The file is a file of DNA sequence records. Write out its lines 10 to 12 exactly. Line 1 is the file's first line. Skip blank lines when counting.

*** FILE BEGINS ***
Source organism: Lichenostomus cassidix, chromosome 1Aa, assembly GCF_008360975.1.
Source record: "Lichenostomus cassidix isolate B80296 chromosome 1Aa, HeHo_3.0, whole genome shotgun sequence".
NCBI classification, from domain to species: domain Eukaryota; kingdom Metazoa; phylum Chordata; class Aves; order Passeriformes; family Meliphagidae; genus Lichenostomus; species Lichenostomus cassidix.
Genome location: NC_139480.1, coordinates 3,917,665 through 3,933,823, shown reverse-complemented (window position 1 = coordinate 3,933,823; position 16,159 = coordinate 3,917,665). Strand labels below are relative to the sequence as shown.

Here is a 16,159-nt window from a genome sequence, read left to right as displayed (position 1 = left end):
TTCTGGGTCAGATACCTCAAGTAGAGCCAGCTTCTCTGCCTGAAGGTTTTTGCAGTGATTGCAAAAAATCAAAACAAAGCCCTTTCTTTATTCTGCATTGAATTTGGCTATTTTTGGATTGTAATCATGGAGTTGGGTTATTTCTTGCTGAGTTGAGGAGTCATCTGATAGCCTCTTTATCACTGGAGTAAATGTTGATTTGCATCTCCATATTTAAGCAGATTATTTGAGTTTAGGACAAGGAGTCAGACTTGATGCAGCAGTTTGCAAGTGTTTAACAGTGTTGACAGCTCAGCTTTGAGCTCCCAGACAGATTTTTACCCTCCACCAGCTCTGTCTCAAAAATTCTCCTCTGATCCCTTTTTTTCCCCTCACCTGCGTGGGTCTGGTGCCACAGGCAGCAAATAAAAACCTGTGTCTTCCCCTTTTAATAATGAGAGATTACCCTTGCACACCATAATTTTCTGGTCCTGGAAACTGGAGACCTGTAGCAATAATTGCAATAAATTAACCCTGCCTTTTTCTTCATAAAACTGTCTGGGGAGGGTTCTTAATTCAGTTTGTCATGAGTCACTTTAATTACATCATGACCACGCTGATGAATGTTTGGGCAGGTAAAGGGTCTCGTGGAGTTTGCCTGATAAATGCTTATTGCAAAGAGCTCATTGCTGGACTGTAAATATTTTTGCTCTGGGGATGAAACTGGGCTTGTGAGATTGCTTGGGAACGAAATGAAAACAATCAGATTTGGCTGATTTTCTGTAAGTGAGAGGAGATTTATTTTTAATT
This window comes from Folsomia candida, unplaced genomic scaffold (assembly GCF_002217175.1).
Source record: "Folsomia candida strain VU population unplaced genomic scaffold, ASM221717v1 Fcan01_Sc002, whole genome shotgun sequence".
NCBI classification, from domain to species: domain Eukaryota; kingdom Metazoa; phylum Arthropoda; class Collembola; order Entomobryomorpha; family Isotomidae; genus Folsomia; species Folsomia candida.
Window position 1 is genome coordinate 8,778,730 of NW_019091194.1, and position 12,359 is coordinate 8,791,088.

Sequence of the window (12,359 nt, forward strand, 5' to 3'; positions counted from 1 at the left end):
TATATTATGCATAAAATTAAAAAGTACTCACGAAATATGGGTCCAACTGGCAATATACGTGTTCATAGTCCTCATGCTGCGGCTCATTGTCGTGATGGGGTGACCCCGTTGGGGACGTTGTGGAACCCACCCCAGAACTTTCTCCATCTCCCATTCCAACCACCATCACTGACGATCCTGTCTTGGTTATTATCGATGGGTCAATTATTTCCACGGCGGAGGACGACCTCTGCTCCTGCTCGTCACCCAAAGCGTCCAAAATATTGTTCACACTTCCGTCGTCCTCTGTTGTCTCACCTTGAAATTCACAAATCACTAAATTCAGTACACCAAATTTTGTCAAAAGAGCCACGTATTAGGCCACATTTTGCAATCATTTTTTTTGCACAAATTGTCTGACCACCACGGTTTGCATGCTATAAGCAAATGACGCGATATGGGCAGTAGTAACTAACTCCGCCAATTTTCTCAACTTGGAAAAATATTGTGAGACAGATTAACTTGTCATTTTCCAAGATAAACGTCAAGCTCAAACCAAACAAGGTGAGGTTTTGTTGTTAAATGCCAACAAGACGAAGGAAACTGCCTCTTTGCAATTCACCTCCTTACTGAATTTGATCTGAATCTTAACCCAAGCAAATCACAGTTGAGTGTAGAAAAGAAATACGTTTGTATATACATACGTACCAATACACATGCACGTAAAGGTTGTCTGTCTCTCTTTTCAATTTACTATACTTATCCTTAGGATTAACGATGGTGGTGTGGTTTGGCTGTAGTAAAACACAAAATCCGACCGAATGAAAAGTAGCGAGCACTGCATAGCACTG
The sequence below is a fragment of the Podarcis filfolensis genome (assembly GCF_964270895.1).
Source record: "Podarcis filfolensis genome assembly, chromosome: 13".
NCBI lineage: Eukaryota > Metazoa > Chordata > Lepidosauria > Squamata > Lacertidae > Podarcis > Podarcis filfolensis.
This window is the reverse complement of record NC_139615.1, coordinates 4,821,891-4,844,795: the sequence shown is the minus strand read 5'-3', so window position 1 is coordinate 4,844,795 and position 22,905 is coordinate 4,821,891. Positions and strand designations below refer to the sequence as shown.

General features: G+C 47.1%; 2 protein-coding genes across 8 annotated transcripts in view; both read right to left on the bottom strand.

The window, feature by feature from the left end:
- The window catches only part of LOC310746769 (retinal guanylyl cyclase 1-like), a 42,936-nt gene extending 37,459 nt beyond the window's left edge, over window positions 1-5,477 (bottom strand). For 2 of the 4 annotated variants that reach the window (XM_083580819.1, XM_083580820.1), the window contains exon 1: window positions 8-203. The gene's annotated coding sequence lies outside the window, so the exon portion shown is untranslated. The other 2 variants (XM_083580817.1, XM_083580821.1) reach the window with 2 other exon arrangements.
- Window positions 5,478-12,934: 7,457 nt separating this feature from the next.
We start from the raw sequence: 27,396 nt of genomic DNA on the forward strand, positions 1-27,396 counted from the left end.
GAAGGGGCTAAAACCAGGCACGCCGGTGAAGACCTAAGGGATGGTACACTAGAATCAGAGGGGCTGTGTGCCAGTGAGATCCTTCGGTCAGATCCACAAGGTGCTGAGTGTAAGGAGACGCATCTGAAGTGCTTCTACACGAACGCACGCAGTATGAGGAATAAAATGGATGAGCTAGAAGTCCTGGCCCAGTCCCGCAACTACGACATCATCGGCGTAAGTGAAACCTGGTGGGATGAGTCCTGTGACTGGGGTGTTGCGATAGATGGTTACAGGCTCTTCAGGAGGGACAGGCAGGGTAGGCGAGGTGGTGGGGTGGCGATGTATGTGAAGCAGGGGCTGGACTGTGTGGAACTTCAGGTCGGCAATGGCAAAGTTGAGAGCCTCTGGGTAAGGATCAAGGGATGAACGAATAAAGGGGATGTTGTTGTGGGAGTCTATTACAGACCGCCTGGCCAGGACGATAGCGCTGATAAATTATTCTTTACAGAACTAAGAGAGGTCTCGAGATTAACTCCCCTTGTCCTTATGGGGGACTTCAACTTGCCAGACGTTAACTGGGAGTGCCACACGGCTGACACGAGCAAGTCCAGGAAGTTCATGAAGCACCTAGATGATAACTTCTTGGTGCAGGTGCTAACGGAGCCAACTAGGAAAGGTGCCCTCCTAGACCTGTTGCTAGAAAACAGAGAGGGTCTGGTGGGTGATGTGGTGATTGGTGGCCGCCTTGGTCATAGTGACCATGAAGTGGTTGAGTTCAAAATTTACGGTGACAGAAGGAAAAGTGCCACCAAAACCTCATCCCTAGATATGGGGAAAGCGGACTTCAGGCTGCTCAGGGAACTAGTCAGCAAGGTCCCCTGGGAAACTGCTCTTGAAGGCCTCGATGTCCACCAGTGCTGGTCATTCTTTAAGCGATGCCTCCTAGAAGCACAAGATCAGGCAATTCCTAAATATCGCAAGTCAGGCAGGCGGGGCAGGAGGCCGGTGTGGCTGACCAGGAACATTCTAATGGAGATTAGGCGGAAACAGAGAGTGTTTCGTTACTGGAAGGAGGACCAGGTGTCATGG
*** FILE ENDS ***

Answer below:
Window position 1 is genome coordinate 8,778,730 of NW_019091194.1, and position 12,359 is coordinate 8,791,088.

Sequence of the window (12,359 nt, forward strand, 5' to 3'; positions counted from 1 at the left end):
TATATTATGCATAAAATTAAAAAGTACTCACGAAATATGGGTCCAACTGGCAATATACGTGTTCATAGTCCTCATGCTGCGGCTCATTGTCGTGATGGGGTGACCCCGTTGGGGACGTTGTGGAACCCACCCCAGAACTTTCTCCATCTCCCATTCCAACCACCATCACTGACGATCCTGTCTTGGTTATTATCGATGGGTCAATTATTTCCACGGCGGAGGACGACCTCTGCTCCTGCTCGTCACCCAAAGCGTCCAAAATATTGTTCACACTTCCGTCGTCCTCTGTTGTCTCACCTTGAAATTCACAAATCACTAAATTCAGTACACCAAATTTTGTCAAAAGAGCCACGTATTAGGCCACATTTTGCAATCATTTTTTTTGCACAAATTGTCTGACCACCACGGTTTGCATGCTATAAGCAAATGACGCGATATGGGCAGTAGTAACTAACTCCGCCAATTTTCTCAACTTGGAAAAATATTGTGAGACAGATTAACTTGTCATTTTCCAAGATAAACGTCAAGCTCAAACCAAACAAGGTGAGGTTTTGTTGTTAAATGCCAACAAGACGAAGGAAACTGCCTCTTTGCAATTCACCTCCTTACTGAATTTGATCTGAATCTTAACCCAAGCAAATCACAGTTGAGTGTAGAAAAGAAATACGTTTGTATATACATACGTACCAATACACATGCACGTAAAGGTTGTCTGTCTCTCTTTTCAATTTACTATACTTATCCTTAGGATTAACGATGGTGGTGTGGTTTGGCTGTAGTAAAACACAAAATCCGACCGAATGAAAAGTAGCGAGCACTGCATAGCACTG